Although having a Kurdish neighbour will never be ideal for Turkey, the Kurdistan Region of Iraq has become a relatively more digestible option. This is because the dominant Kurdish party in Syria is linked to the PKK while the main Kurdish parties in Iraq are not.
Turkey’s policy towards Kurds in Syria is also more intrinsically connected to its domestic politics than was the case with the Kurds in Iraq. This is because of the deep cross-border political and social connections between the Kurds in Turkey and Syria, which are stronger than those between Kurds in Turkey and Iraq. Also, in the case of Syria, Turkey has no internationally recognised permission to carry out military action and surveillance in the areas across its border, whereas such permission has existed since early 1990s in Northern Iraq. Finally, the relationship between Rojava and the Syrian state has not been too hostile, whereas relations between the KRG (Kurdistan Regional Government) and Baghdad have. This is an important difference, as Turkey sees the Syrian regime as hostile, but did not perceive the Iraqi regime as such.
Scenario 1: Invasion or military operation
When the autonomous Kurdish region emerged in Iraq after the Gulf War in the 1990s, Turkey carried out military operations in the no-fly zone against the PKK in Northern Iraq. These operations were not carried out against Iraqi Kurds and took place under an international agreement. In relation to Syria, Turkey called for the creation of a no-fly zone or buffer zone similar to the one in Iraq. However, this has not happened and there is no international legal framework for Turkey to undertake direct armed activities in Syria except as part of an anti-ISIS coalition. A direct invasion was very unlikely especially considering Turkey’s current domestic problems and the extremely uncertain and complicated war in Syria. However, this scenario has become more probable since the coup attempt in July 15. Since then, significant changes in Turkey’s foreign policy can be observed: Turkey–Russia tensions have deescalated, the Turkish Prime Minister Yıldırım announced their acceptance of Assad’s leadership during the transition period, and Turkey sent tanks, warplanes and special forces over the border.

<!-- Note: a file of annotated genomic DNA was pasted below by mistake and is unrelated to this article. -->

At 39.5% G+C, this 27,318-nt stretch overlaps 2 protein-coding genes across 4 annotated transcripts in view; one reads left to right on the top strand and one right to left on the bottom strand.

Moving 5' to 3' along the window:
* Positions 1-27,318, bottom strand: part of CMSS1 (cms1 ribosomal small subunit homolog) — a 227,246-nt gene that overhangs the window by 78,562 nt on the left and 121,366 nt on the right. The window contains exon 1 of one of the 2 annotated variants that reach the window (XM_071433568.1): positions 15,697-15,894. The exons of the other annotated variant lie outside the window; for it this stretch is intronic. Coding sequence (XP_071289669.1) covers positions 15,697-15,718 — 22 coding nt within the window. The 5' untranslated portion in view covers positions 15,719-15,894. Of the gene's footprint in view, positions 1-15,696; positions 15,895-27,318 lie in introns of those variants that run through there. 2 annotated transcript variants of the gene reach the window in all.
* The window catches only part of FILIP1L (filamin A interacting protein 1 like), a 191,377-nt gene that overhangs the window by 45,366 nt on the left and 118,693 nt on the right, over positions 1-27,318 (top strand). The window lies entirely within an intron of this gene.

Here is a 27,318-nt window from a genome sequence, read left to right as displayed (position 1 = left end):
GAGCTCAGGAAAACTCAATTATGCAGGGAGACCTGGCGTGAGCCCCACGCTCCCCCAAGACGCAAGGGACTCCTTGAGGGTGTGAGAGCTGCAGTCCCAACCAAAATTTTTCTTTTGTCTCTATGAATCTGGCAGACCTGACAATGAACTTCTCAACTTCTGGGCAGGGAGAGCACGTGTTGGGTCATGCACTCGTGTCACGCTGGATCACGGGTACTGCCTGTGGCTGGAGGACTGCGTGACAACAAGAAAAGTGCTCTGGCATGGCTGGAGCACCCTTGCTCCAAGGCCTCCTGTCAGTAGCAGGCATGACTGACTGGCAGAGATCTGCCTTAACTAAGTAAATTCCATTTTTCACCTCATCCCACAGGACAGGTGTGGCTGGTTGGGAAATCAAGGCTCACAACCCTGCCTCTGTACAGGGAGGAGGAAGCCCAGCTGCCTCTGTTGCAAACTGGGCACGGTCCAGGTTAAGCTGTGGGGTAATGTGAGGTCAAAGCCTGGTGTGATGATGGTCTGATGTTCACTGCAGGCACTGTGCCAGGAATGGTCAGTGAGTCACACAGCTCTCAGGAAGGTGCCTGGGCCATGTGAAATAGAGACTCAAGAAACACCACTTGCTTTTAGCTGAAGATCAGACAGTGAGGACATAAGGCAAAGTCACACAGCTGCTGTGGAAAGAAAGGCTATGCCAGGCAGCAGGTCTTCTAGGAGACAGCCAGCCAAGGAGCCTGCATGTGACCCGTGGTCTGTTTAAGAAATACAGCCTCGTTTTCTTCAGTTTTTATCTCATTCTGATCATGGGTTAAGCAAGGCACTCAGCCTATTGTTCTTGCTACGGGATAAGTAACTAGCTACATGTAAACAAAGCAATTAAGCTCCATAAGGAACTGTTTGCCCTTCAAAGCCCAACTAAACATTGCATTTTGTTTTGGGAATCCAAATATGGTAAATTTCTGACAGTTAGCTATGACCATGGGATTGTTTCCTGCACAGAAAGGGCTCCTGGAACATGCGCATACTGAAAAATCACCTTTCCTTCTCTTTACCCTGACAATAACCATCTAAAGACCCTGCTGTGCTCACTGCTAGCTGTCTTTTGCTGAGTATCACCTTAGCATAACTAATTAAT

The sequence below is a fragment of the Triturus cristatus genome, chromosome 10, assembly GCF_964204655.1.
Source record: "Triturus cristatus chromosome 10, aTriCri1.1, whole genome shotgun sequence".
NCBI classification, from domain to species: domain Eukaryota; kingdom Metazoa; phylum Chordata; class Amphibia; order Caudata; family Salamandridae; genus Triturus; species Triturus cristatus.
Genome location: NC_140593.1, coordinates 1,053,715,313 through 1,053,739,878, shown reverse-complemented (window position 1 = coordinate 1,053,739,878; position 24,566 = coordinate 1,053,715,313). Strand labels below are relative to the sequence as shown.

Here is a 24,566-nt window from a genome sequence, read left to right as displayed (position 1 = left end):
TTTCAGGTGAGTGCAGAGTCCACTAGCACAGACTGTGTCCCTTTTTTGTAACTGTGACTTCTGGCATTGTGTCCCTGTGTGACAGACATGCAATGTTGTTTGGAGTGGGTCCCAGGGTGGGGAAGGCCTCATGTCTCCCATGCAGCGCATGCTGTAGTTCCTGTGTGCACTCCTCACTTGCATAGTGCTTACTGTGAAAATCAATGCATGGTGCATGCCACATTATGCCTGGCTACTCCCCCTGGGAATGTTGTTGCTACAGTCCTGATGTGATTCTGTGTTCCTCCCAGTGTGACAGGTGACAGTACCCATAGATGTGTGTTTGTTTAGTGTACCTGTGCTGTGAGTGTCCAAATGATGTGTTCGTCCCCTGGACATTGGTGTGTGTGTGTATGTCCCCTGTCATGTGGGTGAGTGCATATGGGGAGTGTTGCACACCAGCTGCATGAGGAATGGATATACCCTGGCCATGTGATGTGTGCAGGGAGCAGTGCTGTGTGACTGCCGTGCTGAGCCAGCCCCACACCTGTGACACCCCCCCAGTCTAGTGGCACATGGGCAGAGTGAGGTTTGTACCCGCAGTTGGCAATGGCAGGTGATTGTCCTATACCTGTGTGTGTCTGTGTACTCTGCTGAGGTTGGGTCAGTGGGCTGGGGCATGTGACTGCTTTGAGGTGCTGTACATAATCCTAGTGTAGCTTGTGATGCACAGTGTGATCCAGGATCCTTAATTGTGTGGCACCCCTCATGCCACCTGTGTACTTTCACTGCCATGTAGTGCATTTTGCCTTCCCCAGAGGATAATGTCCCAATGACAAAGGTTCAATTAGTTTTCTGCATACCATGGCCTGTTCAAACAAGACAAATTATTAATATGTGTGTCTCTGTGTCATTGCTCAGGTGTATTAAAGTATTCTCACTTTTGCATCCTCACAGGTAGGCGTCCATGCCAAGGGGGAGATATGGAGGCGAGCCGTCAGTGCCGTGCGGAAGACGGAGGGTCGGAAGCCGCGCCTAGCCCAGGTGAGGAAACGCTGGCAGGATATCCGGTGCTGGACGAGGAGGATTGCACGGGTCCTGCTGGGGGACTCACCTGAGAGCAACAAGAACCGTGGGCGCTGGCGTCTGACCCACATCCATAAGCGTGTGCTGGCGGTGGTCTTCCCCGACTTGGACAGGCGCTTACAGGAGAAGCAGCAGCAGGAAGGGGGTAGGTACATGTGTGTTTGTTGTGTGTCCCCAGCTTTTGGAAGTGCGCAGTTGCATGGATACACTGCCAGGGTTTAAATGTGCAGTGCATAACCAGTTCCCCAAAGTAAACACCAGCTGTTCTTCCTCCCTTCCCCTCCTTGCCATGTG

Scenario 2: Crushing Rojava through destroying the PKK